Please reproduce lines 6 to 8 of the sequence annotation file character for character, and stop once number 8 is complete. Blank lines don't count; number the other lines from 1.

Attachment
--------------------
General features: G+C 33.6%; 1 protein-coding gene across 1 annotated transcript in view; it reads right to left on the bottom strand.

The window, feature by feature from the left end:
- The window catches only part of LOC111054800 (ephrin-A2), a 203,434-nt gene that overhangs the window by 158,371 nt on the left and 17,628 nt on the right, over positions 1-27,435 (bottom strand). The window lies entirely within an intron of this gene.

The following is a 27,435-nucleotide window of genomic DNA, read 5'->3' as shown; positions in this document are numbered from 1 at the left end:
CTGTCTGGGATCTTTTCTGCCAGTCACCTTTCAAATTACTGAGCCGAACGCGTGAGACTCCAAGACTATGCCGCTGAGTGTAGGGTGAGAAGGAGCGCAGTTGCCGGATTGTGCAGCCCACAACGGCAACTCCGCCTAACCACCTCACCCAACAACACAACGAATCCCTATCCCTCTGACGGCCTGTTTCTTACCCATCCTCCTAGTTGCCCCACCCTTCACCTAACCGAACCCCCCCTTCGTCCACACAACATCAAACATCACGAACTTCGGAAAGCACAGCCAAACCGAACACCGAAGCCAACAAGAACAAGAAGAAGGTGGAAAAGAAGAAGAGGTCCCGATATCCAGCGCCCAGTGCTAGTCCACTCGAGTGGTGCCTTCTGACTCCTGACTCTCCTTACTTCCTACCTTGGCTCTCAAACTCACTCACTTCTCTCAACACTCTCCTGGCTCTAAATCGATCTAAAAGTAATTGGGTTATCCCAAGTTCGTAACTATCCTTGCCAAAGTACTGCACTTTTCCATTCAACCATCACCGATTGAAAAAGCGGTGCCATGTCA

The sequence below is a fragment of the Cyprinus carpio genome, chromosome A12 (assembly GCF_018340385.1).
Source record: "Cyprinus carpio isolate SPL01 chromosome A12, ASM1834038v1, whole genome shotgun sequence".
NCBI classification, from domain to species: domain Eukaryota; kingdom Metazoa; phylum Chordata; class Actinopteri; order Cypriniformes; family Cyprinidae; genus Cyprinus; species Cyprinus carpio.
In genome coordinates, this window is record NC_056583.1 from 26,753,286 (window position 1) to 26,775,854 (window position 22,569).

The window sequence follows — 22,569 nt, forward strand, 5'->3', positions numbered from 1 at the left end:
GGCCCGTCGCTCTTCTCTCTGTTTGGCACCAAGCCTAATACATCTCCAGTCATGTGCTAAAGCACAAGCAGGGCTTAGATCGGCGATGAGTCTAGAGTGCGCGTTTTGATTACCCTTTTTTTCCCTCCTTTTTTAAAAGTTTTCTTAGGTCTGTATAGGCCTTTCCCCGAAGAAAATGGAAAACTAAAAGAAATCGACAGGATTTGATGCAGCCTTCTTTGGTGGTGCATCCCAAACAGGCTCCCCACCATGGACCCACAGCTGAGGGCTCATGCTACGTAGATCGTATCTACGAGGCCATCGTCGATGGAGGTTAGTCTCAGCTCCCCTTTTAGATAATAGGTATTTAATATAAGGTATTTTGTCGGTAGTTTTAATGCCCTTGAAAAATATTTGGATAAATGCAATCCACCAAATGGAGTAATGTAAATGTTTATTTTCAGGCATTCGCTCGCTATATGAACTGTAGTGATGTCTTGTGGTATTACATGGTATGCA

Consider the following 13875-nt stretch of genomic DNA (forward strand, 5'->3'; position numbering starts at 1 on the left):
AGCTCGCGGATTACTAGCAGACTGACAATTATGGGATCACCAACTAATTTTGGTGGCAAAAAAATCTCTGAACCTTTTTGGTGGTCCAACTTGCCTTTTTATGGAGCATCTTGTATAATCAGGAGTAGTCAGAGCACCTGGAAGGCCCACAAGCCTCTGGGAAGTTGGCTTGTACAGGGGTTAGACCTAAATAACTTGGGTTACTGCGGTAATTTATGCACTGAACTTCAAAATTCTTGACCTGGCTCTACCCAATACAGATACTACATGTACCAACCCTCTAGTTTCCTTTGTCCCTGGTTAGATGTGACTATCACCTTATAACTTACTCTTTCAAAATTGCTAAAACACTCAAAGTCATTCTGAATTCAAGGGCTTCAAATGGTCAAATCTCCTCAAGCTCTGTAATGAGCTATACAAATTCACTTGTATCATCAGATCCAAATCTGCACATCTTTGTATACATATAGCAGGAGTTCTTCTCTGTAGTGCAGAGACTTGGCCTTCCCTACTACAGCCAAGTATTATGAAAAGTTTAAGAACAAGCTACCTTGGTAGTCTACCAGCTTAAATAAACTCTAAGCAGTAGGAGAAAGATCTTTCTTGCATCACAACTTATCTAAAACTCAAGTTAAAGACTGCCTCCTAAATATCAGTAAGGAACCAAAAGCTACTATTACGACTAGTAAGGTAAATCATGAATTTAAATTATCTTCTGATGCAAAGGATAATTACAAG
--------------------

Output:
The sequence below is a fragment of the Cyprinus carpio genome, chromosome A12 (assembly GCF_018340385.1).
Source record: "Cyprinus carpio isolate SPL01 chromosome A12, ASM1834038v1, whole genome shotgun sequence".
NCBI classification, from domain to species: domain Eukaryota; kingdom Metazoa; phylum Chordata; class Actinopteri; order Cypriniformes; family Cyprinidae; genus Cyprinus; species Cyprinus carpio.